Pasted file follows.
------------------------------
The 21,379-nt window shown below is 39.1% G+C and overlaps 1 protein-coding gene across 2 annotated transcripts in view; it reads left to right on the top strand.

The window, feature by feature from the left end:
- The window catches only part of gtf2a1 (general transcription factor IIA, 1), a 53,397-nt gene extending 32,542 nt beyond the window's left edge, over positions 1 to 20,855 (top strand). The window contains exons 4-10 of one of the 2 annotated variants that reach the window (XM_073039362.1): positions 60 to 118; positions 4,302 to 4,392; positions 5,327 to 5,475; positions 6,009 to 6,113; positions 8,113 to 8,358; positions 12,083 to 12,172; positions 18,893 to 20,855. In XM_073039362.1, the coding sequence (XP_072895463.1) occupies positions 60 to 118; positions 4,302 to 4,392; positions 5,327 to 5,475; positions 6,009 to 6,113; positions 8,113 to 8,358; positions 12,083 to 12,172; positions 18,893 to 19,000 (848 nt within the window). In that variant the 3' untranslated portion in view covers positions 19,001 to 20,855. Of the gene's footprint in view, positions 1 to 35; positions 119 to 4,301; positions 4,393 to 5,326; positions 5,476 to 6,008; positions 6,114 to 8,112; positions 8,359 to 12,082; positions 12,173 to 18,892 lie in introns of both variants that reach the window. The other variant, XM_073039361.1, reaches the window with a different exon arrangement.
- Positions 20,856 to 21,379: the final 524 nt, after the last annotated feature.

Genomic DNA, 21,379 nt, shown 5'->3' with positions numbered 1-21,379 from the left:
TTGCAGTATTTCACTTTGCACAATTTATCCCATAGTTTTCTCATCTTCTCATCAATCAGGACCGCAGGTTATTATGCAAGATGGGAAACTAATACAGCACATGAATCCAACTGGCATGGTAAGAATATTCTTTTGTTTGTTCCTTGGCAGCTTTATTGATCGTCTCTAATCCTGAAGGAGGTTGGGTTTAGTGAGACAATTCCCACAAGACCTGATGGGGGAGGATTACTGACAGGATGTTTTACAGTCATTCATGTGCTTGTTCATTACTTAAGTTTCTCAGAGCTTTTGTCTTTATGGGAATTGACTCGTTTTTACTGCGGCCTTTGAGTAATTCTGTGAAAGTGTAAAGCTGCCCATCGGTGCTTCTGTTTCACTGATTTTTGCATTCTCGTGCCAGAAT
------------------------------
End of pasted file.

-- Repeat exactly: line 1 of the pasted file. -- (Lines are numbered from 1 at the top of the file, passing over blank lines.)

The 21,379-nt window shown below is 39.1% G+C and overlaps 1 protein-coding gene across 2 annotated transcripts in view; it reads left to right on the top strand.